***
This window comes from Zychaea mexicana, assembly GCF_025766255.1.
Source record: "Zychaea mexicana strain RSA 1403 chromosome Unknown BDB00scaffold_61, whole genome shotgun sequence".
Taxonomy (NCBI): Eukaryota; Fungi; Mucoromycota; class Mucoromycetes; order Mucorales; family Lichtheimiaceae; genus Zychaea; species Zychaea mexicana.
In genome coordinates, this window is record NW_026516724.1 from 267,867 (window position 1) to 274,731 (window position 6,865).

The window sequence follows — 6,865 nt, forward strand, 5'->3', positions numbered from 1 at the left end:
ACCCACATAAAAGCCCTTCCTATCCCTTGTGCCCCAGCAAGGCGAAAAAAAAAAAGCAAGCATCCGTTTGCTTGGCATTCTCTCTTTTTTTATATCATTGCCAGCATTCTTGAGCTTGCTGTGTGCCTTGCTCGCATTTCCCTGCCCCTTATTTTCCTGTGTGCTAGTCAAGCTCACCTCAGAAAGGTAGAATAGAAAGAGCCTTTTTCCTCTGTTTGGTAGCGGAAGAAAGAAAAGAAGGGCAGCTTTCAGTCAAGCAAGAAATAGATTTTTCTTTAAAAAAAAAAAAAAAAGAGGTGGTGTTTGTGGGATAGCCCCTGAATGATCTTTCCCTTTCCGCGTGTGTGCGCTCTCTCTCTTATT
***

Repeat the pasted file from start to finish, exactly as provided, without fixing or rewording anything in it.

This window comes from Zychaea mexicana, assembly GCF_025766255.1.
Source record: "Zychaea mexicana strain RSA 1403 chromosome Unknown BDB00scaffold_61, whole genome shotgun sequence".
Taxonomy (NCBI): Eukaryota; Fungi; Mucoromycota; class Mucoromycetes; order Mucorales; family Lichtheimiaceae; genus Zychaea; species Zychaea mexicana.
In genome coordinates, this window is record NW_026516724.1 from 267,867 (window position 1) to 274,731 (window position 6,865).

The window sequence follows — 6,865 nt, forward strand, 5'->3', positions numbered from 1 at the left end:
ACCCACATAAAAGCCCTTCCTATCCCTTGTGCCCCAGCAAGGCGAAAAAAAAAAAGCAAGCATCCGTTTGCTTGGCATTCTCTCTTTTTTTATATCATTGCCAGCATTCTTGAGCTTGCTGTGTGCCTTGCTCGCATTTCCCTGCCCCTTATTTTCCTGTGTGCTAGTCAAGCTCACCTCAGAAAGGTAGAATAGAAAGAGCCTTTTTCCTCTGTTTGGTAGCGGAAGAAAGAAAAGAAGGGCAGCTTTCAGTCAAGCAAGAAATAGATTTTTCTTTAAAAAAAAAAAAAAAAGAGGTGGTGTTTGTGGGATAGCCCCTGAATGATCTTTCCCTTTCCGCGTGTGTGCGCTCTCTCTCTTATT